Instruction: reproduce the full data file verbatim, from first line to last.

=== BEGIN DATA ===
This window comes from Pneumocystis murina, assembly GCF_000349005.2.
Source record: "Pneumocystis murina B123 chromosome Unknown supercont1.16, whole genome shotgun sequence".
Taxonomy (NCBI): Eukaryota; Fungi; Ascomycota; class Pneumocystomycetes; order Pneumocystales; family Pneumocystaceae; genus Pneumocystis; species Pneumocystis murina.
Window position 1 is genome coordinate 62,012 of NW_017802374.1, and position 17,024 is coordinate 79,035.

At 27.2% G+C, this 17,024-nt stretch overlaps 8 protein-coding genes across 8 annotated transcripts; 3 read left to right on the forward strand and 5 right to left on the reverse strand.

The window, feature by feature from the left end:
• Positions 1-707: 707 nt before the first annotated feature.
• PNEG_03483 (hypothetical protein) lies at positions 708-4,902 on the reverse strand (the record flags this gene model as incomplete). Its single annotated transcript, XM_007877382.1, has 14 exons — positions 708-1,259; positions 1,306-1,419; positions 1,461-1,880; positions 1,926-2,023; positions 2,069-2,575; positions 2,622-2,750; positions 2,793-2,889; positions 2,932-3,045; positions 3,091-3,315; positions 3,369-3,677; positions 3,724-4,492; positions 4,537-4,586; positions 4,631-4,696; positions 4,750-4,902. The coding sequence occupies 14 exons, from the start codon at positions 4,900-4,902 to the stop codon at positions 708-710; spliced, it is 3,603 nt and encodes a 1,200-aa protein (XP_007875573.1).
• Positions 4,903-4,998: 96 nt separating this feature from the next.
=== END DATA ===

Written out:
This window comes from Pneumocystis murina, assembly GCF_000349005.2.
Source record: "Pneumocystis murina B123 chromosome Unknown supercont1.16, whole genome shotgun sequence".
Taxonomy (NCBI): Eukaryota; Fungi; Ascomycota; class Pneumocystomycetes; order Pneumocystales; family Pneumocystaceae; genus Pneumocystis; species Pneumocystis murina.
Window position 1 is genome coordinate 62,012 of NW_017802374.1, and position 17,024 is coordinate 79,035.

At 27.2% G+C, this 17,024-nt stretch overlaps 8 protein-coding genes across 8 annotated transcripts; 3 read left to right on the forward strand and 5 right to left on the reverse strand.

The window, feature by feature from the left end:
• Positions 1-707: 707 nt before the first annotated feature.
• PNEG_03483 (hypothetical protein) lies at positions 708-4,902 on the reverse strand (the record flags this gene model as incomplete). Its single annotated transcript, XM_007877382.1, has 14 exons — positions 708-1,259; positions 1,306-1,419; positions 1,461-1,880; positions 1,926-2,023; positions 2,069-2,575; positions 2,622-2,750; positions 2,793-2,889; positions 2,932-3,045; positions 3,091-3,315; positions 3,369-3,677; positions 3,724-4,492; positions 4,537-4,586; positions 4,631-4,696; positions 4,750-4,902. The coding sequence occupies 14 exons, from the start codon at positions 4,900-4,902 to the stop codon at positions 708-710; spliced, it is 3,603 nt and encodes a 1,200-aa protein (XP_007875573.1).
• Positions 4,903-4,998: 96 nt separating this feature from the next.